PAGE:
A signal in the t1 = t2 direction might be called an echo, when it lives longer than inhomogeneous dephasing. To that end, Fig. 7(c) compares the diagonal decay (red line) with that along the t1-axes (green line). Adopting that rigorous definition of an echo, it is probably wrong to call the diagonal signals of neat water an echo (which is why a question mark is added in Fig. 6(b)), while one is definitely entering that regime in the case of the strongly structure-making cations such as MgCl2. We have provided evidence in Ref. 80 that the echo originates from water-water intermolecular modes and not from the newly introduced water-ion modes.

Arguing in a very hand-waving manner, the addition of salts renders the hydrogen-bond network of water more inhomogeneous and at the same time, the first solvation layer around an ion is stabilized significantly. In particular in the case of Mg2+, the persistent time of the water molecules in the first solvation layer is very long with reported time scales varying from 100’s of ps129,130 to > 1 μ s .131–134 It has been argued in Sec. III A that the decay of an echo reflects the lifetime of local structures on a length scale that equals the delocalization length of the intermolecular modes. In light of that statement, it appears reasonably that both effects of ions, i.e., larger inhomogeneity together with longer lifetimes of hydrogen bond structures, should facilitate the formation of an echo. The only simulation work to date that addressed that question is that by Zhuang and co-workers,75 who saw a slight prolongation of the signal in the echo direction for a 3.5M MgCl2 solution, albeit to a much lesser extent than what has been observed experimentally.80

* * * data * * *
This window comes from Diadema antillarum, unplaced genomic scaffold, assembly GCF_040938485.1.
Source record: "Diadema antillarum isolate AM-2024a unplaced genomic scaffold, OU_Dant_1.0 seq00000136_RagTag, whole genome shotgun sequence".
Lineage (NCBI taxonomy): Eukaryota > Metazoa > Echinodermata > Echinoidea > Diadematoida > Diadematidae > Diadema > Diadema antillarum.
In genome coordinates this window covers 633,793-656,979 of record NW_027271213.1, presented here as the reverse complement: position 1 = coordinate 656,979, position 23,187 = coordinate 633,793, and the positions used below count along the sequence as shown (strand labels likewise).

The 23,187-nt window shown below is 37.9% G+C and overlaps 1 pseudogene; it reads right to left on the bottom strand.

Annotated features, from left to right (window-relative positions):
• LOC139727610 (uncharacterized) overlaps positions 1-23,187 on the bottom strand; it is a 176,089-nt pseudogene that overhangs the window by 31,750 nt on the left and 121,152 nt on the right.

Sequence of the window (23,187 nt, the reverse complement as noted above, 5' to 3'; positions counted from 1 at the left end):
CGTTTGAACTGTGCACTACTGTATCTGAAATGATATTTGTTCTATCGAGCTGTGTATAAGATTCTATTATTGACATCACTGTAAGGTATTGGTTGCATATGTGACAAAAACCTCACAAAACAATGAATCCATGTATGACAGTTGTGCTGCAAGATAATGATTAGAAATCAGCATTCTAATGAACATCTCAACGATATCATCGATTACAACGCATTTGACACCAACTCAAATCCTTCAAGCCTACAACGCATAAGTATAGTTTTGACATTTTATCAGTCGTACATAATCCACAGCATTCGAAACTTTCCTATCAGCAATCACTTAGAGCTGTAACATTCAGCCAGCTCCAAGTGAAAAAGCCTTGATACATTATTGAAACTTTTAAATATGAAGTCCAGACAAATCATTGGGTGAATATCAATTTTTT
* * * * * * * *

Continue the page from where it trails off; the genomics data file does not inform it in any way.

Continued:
In contrast to Refs. 70, 73, 74, and 77 (e.g., Fig. 4(c)), we observe an echo only for the RTT pulse sequence. Two things can be said about that. First, the echo-direction in the RTT pulse sequence is “perpendicular” to the IRF. That is, the IRF extends dominantly along the antidiagonal in our data representation (Fig. 6(c)), along which it reflects the rather long THz pulse, while the time-resolution in the echo direction of the RTT pulse sequence is in essence dictated by the much shorter Raman pump pulse. In the contrary, the echo direction in the TRT pulse sequence lies pretty close to the IRF (see dashed line in the upper triangle of the upper-left quadrant of Figs. 6(b) and 6(c)), and our experiment is much less sensitive to a possible echo in that case. Significantly shorter THz pulses would be needed to possibly resolve an echo for the TRT pulse sequence.